More G2A Follow-up

The recent post on the G2A Website has an update from the keyseller following user feedback to their original post and a petition asking G2A to Stop selling indie titles that was started by Mike Rose. This all began with comments from some developers saying they'd prefer to have their games pirated over being purchased from G2A, alleging that shady practices keep them from seeing any revenue from such sales. Now G2A attempts to clarify one of the points many have seized upon, and says they will come back "in a couple of days" with a solution:
We received lots of feedback – both positive and negative. Developers themselves have offered some ideas and suggestions regarding the ways we can solve the issues they have with our platform. We need some time to put it all together. We’ll get back to you in the next couple of days with a solution.

Of all the negative comments, the following sentence was the most common:
“G2A admits they’re the problem because if not them, someone else would do it anyways”

Some developers cannot accept the fact that people have full rights to re-sell the things they own. It’s a problem for those developers, but not for us or anyone else. And certainly not for gamers who have access to cheaper products, games included, thanks to marketplaces such as G2A.

What we are saying is: “It’s a good thing that people can re-sell keys and, with or without G2A, they will continue to do so.”
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Re: More G2A Follow-up
Jul 9, 2019, 01:59
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Re: More G2A Follow-up Jul 9, 2019, 01:59
Jul 9, 2019, 01:59
 
Sepharo wrote on Jul 9, 2019, 01:40:
Yeah but your problem with it was always about the developer not seeing any money from that sale... and that's still the case. It may as well be used. They saw the money from the initial sale, and if we're disregarding the fraud angle that initial sale was likely in a region where the game sells for much less, but they didn't see any subsequent money when the game was re-sold at a somewhat higher price in a region that normally sells at a much higher price. They lost out on money because of a re-sale.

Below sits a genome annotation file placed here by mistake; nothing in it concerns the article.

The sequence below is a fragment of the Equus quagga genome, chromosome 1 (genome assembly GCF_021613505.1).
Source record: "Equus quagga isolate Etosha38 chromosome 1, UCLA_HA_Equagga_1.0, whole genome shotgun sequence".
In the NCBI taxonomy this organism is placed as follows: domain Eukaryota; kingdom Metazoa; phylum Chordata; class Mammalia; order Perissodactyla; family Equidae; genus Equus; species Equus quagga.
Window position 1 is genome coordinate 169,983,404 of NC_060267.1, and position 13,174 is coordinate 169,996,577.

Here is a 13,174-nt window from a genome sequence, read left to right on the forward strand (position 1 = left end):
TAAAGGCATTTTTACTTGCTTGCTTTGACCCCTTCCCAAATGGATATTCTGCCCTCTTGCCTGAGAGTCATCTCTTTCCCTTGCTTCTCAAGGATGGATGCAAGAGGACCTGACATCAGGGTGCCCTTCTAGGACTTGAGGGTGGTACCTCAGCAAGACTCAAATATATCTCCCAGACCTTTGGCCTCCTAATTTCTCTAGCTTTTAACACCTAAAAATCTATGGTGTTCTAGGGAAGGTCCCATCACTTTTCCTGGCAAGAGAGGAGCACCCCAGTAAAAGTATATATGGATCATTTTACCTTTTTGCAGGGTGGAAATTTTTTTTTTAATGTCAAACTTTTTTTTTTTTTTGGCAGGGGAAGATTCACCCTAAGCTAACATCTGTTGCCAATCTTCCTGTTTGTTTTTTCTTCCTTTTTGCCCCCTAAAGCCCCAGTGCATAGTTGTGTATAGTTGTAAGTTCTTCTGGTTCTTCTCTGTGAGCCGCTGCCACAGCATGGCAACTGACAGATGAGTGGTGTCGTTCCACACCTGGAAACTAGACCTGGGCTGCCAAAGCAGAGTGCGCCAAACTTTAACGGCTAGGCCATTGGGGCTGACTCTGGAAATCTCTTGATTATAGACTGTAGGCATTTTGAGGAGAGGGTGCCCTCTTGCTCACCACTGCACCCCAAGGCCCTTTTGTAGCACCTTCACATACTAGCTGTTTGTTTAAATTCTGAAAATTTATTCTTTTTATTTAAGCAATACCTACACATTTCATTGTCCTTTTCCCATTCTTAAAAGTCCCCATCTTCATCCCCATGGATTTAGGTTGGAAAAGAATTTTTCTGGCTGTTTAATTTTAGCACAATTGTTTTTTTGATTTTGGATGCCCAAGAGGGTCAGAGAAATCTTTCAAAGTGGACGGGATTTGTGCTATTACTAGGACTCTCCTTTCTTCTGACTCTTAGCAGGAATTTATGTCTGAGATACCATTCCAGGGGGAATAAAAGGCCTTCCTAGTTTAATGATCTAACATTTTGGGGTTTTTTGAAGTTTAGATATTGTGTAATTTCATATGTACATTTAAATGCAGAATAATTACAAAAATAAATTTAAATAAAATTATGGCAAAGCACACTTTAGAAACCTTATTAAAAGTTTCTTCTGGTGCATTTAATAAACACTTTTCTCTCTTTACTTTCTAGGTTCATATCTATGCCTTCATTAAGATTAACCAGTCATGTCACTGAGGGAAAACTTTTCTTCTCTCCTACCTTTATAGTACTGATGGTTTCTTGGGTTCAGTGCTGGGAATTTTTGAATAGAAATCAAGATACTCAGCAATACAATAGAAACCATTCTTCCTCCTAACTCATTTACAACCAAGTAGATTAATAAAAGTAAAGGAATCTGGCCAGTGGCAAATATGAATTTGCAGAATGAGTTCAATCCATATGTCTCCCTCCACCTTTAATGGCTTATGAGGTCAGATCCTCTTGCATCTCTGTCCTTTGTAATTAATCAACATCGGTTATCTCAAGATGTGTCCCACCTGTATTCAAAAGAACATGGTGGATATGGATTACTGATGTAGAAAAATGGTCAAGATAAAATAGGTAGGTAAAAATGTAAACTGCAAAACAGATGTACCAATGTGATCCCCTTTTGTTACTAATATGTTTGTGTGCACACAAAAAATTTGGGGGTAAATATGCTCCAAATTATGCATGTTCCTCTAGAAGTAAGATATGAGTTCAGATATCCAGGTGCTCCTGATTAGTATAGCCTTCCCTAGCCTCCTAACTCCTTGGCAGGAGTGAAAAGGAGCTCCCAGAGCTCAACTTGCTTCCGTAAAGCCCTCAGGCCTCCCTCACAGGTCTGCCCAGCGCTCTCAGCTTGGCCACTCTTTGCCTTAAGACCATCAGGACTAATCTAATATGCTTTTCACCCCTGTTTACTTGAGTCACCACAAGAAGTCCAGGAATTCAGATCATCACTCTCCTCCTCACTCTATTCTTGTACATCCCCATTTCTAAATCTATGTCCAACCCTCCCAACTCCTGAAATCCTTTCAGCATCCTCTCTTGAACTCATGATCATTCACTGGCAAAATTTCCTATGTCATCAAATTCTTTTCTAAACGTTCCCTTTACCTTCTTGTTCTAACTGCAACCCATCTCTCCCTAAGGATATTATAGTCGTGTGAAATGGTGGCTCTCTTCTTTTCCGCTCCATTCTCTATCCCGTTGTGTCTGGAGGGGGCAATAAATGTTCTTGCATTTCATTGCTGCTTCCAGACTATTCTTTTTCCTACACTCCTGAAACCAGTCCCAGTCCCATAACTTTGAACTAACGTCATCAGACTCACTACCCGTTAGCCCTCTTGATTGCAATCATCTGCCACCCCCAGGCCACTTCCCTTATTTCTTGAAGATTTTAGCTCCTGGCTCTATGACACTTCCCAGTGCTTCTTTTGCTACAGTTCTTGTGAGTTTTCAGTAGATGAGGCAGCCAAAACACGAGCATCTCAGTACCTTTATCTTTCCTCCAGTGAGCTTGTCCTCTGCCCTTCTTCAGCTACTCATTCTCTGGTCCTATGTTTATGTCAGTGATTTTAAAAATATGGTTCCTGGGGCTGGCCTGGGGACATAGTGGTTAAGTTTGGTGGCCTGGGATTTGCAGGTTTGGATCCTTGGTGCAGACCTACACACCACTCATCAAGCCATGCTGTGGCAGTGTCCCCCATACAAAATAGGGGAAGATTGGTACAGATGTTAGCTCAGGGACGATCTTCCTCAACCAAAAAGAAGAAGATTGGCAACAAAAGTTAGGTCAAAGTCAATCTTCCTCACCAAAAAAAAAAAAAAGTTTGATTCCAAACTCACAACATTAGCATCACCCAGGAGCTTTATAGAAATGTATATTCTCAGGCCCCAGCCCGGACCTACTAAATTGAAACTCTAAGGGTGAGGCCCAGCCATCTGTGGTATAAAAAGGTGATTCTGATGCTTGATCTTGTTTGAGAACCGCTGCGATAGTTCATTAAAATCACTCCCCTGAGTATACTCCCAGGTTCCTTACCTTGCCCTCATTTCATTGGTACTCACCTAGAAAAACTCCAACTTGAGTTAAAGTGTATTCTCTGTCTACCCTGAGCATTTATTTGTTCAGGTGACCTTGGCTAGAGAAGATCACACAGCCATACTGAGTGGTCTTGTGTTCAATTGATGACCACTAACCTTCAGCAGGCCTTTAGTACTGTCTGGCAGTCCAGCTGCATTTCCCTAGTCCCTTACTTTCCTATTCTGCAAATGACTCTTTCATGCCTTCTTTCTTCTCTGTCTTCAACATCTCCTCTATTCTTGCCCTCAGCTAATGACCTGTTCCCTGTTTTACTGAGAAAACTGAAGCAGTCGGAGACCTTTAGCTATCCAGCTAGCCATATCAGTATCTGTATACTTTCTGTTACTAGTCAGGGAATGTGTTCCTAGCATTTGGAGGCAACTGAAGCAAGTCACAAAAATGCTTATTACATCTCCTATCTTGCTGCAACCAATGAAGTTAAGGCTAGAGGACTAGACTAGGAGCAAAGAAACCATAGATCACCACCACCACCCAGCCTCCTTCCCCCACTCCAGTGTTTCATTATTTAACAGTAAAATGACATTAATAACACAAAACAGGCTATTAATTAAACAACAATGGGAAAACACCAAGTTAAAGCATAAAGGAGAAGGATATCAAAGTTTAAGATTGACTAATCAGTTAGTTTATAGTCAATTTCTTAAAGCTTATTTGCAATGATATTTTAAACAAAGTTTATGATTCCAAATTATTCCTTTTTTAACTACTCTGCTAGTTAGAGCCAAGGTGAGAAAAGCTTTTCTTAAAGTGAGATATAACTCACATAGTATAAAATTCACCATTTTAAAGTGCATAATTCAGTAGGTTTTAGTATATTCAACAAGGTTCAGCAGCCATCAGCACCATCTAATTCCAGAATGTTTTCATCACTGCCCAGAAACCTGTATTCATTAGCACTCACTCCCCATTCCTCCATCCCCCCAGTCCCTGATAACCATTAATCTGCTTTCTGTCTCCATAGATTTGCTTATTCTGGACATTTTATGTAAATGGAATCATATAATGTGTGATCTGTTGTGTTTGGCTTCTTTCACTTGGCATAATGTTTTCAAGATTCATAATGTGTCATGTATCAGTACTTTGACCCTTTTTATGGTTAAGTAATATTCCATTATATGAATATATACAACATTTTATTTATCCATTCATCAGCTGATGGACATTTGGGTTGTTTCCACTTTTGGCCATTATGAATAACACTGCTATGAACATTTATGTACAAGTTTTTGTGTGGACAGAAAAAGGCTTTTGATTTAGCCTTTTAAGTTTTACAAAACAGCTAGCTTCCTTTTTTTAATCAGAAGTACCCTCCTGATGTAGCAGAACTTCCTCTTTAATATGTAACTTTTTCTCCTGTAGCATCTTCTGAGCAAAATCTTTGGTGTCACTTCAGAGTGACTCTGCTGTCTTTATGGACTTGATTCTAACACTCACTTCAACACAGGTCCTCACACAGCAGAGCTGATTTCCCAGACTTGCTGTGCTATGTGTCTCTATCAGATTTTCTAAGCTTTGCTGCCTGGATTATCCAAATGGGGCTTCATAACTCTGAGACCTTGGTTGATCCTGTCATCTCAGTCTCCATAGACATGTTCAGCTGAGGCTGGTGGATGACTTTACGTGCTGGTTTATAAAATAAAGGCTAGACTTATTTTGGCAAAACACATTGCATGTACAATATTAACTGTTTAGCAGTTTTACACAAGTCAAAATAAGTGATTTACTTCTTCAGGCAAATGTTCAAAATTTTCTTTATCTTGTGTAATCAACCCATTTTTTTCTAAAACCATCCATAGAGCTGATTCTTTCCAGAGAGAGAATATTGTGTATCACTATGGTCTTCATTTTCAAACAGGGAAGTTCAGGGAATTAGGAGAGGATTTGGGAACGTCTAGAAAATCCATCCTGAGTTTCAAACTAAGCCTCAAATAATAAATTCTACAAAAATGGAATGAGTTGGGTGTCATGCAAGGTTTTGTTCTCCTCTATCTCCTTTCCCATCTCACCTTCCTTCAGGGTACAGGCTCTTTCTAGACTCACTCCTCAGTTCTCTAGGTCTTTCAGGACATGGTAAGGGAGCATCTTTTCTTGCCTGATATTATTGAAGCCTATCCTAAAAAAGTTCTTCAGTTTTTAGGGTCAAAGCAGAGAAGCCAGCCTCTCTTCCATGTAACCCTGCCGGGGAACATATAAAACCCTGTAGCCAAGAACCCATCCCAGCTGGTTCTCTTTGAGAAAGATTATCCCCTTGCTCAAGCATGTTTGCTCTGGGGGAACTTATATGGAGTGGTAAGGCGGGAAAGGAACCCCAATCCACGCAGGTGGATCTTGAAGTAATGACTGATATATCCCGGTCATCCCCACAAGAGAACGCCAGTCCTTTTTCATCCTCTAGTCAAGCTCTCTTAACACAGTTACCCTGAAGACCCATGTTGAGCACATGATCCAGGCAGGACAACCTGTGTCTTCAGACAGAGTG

They didn't lose out on anything. They agreed to sell keys to a bundle or authorized reseller. They were compensated for those sales. If a key was then resold, they don't deserve additional compensation. The key can only be activated once and the developer was paid once. In essence, they're compensated for the activation of the key, not its distribution.

If a developer wants absolute control over pricing, they have multiple ways to do so. Don't put your games in bundles. Make sure your keys are region-locked or just don't offer regional pricing. Don't give keys away to random streamers or reviewers. Hell, if you want to be super paranoid, don't sell keys to any resellers at all. Just sell them directly through Steam or GOG. It's the developer/publisher's decision to reduce the value of their games and they typically do so in an attempt to get more sales.
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